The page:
Public Talk and launch of booklet on the 1913 Alternative Ulster Covenant.
Video of the event at http://www.youtube.com/watch?v=tAof_fzvaIY
The last week of September saw the Orange Order once again out marching and banging their drums. They were celebrating the centenary of Edward Carson’s 1912 ‘Ulster Solemn League and Covenant’, when some four hundred and seventy-one thousand protestants from Ulster vowed to resist Home Rule by “any means that may be found necessary”.
As the Solemn League and Covenant was being signed, thousands of men were already being enlisted into the unionist militias, which in 1913 were formally established as the Ulster Volunteer Force. The signing of the Ulster Solemn League and Covenant was to be the prelude to the eventual partition of Ireland and the creation of two confessional states in the country.
Carson’s Ulster Covenant is well known. Far less well known is the ‘Alternative Ulster Covenant’, signed in 1913 by some twelve thousand protestants in County Antrim. The Alternative Covenant was launched in Ballymoney in October 1913 by a Presbyterian minister, Reverend JB Armour, and signatures were collected by Jack White.
The signatories pledged their support for Home Rule and their resistance to the sectarian politics of Carson. They felt that as both protestants and as Ulstermen and women that they had an essential role to play as part of the historic Irish nation. They felt that the religious division of the country could only bring injustice and sectarianism.
The existence of the Alternative Ulster Covenant does call into question the myth of a Protestant Ulster, undivided in its loyalty to the crown and as one in its opposition to Irish national self-determination.
The men and women who signed the Alternative Covenant and who made a stand, often at great personal risk, against the tide of sectarianism and the demand for partition that was sweeping through the province, must not be forgotten.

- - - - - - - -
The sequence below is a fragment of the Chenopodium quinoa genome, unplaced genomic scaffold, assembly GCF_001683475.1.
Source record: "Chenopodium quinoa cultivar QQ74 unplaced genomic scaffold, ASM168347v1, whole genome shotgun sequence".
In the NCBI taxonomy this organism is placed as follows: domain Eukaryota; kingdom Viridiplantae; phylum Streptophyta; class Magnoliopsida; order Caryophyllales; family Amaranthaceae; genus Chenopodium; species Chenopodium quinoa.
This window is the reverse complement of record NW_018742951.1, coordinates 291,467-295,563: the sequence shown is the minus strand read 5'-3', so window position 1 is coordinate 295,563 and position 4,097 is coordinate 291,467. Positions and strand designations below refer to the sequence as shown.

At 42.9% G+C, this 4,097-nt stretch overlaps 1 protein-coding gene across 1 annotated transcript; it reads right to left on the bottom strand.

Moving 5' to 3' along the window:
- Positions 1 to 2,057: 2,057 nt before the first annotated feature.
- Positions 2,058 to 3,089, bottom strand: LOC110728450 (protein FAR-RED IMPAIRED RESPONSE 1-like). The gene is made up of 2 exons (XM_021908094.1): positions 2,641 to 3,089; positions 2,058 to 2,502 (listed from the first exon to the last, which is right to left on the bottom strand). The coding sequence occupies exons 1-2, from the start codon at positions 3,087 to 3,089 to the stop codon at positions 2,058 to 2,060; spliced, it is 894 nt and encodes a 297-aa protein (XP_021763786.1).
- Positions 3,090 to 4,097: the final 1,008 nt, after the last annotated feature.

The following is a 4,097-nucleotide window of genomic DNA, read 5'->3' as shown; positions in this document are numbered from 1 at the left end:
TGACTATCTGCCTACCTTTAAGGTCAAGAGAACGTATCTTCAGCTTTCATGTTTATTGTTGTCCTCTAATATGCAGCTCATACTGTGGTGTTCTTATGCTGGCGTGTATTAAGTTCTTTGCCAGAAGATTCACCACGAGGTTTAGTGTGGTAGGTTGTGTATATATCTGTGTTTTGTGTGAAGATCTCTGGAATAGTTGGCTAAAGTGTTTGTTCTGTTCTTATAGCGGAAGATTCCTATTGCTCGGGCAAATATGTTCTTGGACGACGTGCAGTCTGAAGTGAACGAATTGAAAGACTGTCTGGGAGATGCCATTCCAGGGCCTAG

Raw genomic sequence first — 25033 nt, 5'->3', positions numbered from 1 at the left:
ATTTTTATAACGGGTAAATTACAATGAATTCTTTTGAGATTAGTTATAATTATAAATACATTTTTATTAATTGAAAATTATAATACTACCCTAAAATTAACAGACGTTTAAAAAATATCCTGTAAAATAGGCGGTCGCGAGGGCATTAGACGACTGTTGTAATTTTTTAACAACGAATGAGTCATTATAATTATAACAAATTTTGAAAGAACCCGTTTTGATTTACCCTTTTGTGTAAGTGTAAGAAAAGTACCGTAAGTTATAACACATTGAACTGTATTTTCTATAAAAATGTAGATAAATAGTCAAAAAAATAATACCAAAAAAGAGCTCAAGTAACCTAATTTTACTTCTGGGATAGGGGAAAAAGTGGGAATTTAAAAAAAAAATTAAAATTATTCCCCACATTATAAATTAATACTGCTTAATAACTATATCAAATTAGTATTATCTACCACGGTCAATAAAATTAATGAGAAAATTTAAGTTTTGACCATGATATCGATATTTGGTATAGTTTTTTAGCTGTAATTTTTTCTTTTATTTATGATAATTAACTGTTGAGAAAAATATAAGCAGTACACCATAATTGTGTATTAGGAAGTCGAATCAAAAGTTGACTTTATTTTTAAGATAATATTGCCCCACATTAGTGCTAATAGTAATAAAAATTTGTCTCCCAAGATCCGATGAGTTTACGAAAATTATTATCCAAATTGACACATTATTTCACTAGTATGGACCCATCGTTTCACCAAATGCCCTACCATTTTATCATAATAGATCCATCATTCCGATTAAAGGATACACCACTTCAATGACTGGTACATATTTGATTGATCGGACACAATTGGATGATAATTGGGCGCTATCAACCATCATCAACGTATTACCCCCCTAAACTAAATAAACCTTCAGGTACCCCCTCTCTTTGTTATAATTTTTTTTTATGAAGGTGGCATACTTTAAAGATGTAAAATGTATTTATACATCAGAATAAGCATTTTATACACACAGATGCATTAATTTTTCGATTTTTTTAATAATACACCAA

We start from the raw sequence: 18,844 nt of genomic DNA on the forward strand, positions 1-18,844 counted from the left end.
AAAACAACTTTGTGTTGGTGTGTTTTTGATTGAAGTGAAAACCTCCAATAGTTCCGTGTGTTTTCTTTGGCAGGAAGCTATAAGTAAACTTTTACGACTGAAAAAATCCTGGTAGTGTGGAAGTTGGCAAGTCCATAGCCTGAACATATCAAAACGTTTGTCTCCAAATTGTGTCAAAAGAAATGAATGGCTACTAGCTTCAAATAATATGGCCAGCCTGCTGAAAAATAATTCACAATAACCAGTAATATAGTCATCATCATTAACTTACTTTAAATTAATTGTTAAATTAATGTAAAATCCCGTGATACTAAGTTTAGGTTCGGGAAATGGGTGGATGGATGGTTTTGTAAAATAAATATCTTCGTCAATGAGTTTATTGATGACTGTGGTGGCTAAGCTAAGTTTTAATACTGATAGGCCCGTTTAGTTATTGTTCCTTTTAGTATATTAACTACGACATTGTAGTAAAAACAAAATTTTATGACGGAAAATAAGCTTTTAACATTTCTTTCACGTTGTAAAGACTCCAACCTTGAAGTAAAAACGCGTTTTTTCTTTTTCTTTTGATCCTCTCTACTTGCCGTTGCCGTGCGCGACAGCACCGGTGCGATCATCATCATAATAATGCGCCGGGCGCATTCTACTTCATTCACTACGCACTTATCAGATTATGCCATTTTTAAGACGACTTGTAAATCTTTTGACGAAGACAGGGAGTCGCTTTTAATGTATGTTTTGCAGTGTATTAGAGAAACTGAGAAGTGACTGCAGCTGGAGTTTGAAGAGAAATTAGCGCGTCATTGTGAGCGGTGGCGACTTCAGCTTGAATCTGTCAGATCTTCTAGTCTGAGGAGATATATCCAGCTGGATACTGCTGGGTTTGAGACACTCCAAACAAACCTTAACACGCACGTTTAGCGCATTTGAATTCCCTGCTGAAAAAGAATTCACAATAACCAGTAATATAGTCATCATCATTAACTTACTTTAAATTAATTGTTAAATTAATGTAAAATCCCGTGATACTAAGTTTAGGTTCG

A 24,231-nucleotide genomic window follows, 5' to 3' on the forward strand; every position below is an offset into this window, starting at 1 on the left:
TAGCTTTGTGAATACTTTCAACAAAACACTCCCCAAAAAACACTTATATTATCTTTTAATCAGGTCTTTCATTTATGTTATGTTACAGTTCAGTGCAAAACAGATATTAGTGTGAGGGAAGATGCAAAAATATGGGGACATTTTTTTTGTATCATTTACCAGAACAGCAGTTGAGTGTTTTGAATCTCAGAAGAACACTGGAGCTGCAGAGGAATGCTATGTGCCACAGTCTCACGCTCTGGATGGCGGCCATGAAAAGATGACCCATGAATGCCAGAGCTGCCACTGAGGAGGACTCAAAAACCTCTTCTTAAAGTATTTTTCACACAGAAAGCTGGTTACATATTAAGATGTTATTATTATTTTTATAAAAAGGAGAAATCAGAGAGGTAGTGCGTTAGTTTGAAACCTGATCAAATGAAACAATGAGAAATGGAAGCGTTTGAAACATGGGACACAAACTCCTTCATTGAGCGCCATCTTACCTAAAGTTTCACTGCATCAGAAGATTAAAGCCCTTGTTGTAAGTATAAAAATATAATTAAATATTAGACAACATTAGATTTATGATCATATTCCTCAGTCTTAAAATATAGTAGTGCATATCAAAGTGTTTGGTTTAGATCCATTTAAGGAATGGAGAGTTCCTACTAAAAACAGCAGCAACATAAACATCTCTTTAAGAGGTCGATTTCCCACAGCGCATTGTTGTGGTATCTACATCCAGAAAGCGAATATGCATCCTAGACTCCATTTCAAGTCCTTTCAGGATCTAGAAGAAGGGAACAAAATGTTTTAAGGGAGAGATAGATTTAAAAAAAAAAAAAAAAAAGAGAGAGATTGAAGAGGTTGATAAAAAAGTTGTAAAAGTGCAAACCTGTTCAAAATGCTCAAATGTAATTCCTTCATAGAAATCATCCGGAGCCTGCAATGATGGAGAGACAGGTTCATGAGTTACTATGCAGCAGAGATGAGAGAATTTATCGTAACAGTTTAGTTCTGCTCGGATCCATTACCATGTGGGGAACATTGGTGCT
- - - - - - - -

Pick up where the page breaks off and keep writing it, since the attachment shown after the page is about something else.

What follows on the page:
A historical booklet, detailing the signing of the Alternative Ulster Covenant, was launched in the Dublin’s Belvedere Hotel last week. Joe Keegan chaired the event and introduced the two speakers: Bill O’Brien, who carried out the historical research behind the booklet, and Church of Ireland minister Rev David Frazer.
Bill O’Brien recounted the history of the Alternative Covenant and the role played by JB Armour and others in the protestant community who opposed the politics of sectarian and imperialistic politics of Edward Carson. David Frazer gave a fascinating talk on the issue of identity among Irish protestants. The talks given by both speakers were extremely well received by the audience. The story was covered in the Irish Times.
The booklet ‘The 1913 Alternative Ulster Covenant’ will be launched in Belfast and other parts of the country in the coming weeks. The booklet is presently available for sale in a number of bookshops or email firstname.lastname@example.org.
A video of the launch can be viewed at http://www.youtube.com/watch?v=tAof_fzvaIY